Theresa May hasn’t quite fallen: she’s hanging on by her fingernails while requesting help from her shadow despite saying he was unfit to govern. But she’s falling, nevertheless.
When the history of Brexit is written, it’s likely grammar schools will be identified as a factor in the PM’s demise.
Turn the clock back to summer 2016. The country’s shell-shocked – and divided. There’s been triumphalism, tragedy and treachery. Theresa May wins a leadership election.
What would be the new PM’s first policy announcement at this grave time? A government of national unity, perhaps? Cross party talks? Debates to thrash out what kind of Brexit would get Parliamentary support (that is, the kind of debates which have taken place in the last couple of weeks at five seconds to midnight)?
And when it arrived, what was May’s momentous strategy about?
The country was facing a challenge which hadn’t been seen since the end of World War Two. And the PM was fixated on grammar schools.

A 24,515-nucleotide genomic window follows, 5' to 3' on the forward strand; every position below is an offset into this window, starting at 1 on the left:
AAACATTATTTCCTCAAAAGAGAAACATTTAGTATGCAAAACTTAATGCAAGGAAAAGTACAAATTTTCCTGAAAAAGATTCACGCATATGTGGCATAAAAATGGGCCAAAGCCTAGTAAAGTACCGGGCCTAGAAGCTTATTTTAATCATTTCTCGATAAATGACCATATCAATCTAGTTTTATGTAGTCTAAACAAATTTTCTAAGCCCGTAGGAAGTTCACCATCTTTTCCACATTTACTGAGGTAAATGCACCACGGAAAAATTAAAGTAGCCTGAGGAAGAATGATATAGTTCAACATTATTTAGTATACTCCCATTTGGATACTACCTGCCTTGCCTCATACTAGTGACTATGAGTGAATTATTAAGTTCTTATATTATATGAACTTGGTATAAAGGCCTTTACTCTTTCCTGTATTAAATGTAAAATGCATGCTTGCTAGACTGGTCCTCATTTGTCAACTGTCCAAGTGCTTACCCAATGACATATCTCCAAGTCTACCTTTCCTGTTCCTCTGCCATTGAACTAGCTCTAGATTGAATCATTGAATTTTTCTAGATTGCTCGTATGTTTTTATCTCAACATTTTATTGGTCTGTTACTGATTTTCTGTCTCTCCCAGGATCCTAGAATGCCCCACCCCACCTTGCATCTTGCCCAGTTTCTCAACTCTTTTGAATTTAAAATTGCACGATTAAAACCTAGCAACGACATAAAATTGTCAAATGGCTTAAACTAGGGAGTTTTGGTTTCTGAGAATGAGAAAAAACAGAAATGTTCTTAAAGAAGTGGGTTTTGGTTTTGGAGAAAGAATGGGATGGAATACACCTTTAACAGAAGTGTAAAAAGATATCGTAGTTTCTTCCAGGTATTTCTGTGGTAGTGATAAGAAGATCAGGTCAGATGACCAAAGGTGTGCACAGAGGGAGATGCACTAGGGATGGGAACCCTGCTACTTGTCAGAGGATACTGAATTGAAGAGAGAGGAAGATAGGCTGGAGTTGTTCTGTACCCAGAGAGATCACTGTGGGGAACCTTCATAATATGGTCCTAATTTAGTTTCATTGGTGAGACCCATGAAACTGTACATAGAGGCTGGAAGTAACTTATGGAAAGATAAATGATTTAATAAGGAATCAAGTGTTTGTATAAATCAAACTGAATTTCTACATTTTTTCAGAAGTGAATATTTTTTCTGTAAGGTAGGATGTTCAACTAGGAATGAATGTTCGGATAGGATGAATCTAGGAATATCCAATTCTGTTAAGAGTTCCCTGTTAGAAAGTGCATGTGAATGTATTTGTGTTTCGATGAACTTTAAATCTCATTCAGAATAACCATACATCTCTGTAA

It was as if a PM had announced what logo would decorate government notepaper when all our telecommunication satellites had been knocked out by a hostile power.
The extension of selective education – the government-sanctioned segregation of children at 11 decided on the ability to pass a couple of short tests – has been a constant hum accompanying the descent into today’s soap opera.
There may be an extension to Brexit – or not. The UK may leave in a few days’ time – or not. There may be another referendum – or not. The Commons roof may stop leaking – or it may collapse (a metaphor, if ever there was one).
But one thing will remain constant. When HMS Brexit finally limps into port (or sinks beneath the waves), the final poop-poop is likely to be a gargled cry of ‘Grammar Schools’.